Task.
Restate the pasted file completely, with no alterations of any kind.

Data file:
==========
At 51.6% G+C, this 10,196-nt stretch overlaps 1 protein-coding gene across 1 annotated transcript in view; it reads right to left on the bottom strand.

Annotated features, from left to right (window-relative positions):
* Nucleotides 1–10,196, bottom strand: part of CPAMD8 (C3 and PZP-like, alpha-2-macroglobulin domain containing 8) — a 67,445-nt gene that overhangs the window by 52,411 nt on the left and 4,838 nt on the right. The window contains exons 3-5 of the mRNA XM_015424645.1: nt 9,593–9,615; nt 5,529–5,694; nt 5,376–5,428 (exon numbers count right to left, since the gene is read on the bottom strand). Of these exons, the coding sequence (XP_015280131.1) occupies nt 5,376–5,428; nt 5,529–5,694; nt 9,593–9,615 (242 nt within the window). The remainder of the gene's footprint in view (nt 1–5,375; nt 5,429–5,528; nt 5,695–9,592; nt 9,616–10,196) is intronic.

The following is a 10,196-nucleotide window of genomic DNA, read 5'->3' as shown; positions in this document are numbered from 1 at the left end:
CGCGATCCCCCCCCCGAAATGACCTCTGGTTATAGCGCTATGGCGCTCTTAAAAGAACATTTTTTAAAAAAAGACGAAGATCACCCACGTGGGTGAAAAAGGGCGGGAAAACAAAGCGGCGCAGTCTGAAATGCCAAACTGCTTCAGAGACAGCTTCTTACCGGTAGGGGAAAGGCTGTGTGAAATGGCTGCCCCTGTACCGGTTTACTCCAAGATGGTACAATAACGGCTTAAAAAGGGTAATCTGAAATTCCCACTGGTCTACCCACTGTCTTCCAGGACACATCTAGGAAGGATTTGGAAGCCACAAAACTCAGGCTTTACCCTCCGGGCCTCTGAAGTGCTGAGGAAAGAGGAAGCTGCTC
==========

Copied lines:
At 51.6% G+C, this 10,196-nt stretch overlaps 1 protein-coding gene across 1 annotated transcript in view; it reads right to left on the bottom strand.

Annotated features, from left to right (window-relative positions):
* Nucleotides 1–10,196, bottom strand: part of CPAMD8 (C3 and PZP-like, alpha-2-macroglobulin domain containing 8) — a 67,445-nt gene that overhangs the window by 52,411 nt on the left and 4,838 nt on the right. The window contains exons 3-5 of the mRNA XM_015424645.1: nt 9,593–9,615; nt 5,529–5,694; nt 5,376–5,428 (exon numbers count right to left, since the gene is read on the bottom strand). Of these exons, the coding sequence (XP_015280131.1) occupies nt 5,376–5,428; nt 5,529–5,694; nt 9,593–9,615 (242 nt within the window). The remainder of the gene's footprint in view (nt 1–5,375; nt 5,429–5,528; nt 5,695–9,592; nt 9,616–10,196) is intronic.

The following is a 10,196-nucleotide window of genomic DNA, read 5'->3' as shown; positions in this document are numbered from 1 at the left end:
CGCGATCCCCCCCCCGAAATGACCTCTGGTTATAGCGCTATGGCGCTCTTAAAAGAACATTTTTTAAAAAAAGACGAAGATCACCCACGTGGGTGAAAAAGGGCGGGAAAACAAAGCGGCGCAGTCTGAAATGCCAAACTGCTTCAGAGACAGCTTCTTACCGGTAGGGGAAAGGCTGTGTGAAATGGCTGCCCCTGTACCGGTTTACTCCAAGATGGTACAATAACGGCTTAAAAAGGGTAATCTGAAATTCCCACTGGTCTACCCACTGTCTTCCAGGACACATCTAGGAAGGATTTGGAAGCCACAAAACTCAGGCTTTACCCTCCGGGCCTCTGAAGTGCTGAGGAAAGAGGAAGCTGCTC